Implementation of Chronic Obstructive Pulmonary Disease Action Plan on the Step Down Critical Care Unit: A Pilot Study
Doctor of Nursing Practice
Dr. Myra Schmaderer
Background: Hospital readmissions due to chronic obstructive pulmonary disease (COPD) exacerbations are a significant economic and resource burden on the United States healthcare system. Current professional guidelines for the prevention of acute exacerbations of chronic obstructive pulmonary disease (AECOPD) include providing patient-focused education with a written action plan such as a COPD Action Plan.
Aims: The primary purpose of this project was to determine if providing an educational intervention to patients admitted for AECOPD would reduce hospital readmission rates for COPD and improve patient outcomes. Method: We performed a quasi-experimental pilot study of 10 participants admitted with a COPD exacerbation to a single tertiary care facility in the Midwest. Primary outcomes included 30-day readmission rates, COPD symptoms, quality of life, and patient satisfaction.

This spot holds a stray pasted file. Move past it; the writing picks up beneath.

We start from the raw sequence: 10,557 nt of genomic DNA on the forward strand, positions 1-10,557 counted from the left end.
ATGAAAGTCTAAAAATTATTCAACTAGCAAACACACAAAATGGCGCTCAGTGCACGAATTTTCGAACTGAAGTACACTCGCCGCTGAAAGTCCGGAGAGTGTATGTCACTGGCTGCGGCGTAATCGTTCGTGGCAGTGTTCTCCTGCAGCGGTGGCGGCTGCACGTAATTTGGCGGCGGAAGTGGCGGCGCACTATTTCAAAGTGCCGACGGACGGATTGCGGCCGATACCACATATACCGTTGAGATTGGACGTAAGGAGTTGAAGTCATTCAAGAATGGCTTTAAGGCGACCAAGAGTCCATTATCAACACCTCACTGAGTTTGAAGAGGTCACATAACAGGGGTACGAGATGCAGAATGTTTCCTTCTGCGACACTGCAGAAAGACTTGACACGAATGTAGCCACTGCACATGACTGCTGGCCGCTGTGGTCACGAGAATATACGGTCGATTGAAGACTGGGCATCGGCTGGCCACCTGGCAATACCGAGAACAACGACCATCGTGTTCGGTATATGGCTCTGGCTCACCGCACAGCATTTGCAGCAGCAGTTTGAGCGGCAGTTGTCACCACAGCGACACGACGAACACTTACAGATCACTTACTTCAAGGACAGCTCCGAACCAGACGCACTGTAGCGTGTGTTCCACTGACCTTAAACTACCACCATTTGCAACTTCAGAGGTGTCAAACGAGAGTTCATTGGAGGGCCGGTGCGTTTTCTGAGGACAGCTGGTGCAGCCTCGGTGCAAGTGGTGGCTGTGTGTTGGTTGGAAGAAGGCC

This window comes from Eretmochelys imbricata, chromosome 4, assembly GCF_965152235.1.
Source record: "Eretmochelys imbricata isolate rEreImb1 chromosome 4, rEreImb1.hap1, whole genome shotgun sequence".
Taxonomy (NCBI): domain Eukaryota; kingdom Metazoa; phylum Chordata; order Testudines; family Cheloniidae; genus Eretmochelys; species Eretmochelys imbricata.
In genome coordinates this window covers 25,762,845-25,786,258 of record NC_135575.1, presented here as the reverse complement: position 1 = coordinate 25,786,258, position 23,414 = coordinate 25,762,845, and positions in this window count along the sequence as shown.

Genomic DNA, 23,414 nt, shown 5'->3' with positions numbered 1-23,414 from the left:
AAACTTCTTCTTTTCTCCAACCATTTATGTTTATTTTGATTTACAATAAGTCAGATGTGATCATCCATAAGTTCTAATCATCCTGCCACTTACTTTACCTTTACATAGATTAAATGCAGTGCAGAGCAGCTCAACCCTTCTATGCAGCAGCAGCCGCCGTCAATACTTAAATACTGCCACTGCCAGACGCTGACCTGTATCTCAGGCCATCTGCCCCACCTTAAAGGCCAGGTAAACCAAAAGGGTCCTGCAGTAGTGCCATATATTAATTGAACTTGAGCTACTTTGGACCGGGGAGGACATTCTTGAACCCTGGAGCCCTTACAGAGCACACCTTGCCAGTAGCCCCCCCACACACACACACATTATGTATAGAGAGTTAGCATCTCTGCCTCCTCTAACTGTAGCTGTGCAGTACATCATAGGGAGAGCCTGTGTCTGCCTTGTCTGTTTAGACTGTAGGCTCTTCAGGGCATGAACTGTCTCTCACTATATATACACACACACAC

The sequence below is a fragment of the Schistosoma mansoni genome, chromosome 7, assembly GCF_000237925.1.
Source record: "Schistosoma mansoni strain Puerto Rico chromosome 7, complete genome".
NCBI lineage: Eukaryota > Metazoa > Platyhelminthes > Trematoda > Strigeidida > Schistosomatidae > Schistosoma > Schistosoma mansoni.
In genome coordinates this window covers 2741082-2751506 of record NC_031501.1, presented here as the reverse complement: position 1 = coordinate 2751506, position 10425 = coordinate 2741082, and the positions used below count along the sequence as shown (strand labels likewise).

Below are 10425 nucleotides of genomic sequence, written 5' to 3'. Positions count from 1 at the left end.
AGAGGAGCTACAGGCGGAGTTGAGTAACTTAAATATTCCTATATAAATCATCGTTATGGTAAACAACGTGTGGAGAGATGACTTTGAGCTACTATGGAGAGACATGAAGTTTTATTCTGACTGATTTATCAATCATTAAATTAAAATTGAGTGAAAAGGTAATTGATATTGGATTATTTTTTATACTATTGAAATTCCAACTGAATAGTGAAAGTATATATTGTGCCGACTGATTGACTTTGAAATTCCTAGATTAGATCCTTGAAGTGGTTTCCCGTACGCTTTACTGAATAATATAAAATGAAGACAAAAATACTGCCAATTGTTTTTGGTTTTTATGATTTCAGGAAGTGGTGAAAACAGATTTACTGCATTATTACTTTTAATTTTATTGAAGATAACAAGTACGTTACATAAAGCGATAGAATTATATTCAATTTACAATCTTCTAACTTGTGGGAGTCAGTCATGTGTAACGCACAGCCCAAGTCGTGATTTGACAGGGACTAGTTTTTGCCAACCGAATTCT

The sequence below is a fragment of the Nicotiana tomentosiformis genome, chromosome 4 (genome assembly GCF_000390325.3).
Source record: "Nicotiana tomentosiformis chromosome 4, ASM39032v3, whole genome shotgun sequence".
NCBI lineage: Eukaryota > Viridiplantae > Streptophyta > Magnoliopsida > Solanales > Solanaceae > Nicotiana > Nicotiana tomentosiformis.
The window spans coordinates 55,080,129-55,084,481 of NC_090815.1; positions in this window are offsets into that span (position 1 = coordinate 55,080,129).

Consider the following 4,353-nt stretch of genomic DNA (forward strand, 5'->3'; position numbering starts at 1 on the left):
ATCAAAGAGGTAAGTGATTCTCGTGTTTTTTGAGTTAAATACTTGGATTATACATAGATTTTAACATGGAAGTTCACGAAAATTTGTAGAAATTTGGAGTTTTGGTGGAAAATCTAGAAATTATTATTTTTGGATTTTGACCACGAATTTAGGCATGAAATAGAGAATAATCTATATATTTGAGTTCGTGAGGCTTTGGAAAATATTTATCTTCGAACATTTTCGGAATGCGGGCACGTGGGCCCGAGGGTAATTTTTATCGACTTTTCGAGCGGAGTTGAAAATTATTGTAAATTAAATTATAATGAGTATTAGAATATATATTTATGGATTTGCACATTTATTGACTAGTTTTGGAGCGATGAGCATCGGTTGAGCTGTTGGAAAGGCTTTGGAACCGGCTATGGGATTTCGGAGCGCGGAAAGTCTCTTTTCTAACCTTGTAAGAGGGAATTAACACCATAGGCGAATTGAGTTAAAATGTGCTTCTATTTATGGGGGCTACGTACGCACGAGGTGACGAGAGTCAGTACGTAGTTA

Results: We were unable to show a relationship between using the COPD Action Plan and readmission rates, overall health related to COPD, and quality of life. However, clinically it was abundantly clear that COPD patients require close follow-up after being hospitalized and additional interventions that meet their needs and expectations.
Limitations and Implications: Small sample size and quasi-experimental design limit the generalizability of our findings.
Conclusion: The COPD Action Plan intervention was not sufficient in reducing 30-day readmission rates and improving COPD symptoms and overall health status and improving quality of life. A more aggressive intervention may impact patient outcomes.
Keywords: COPD, hospital readmissions, quality of life, education, patient outcomes
Chambers, Peter; Dameron, Kaelee; and Kiefer, Carolyn, "Implementation of Chronic Obstructive Pulmonary Disease Action Plan on the Step Down Critical Care Unit: A Pilot Study" (2023). Doctor of Nursing Practice Projects: College of Nursing. 14.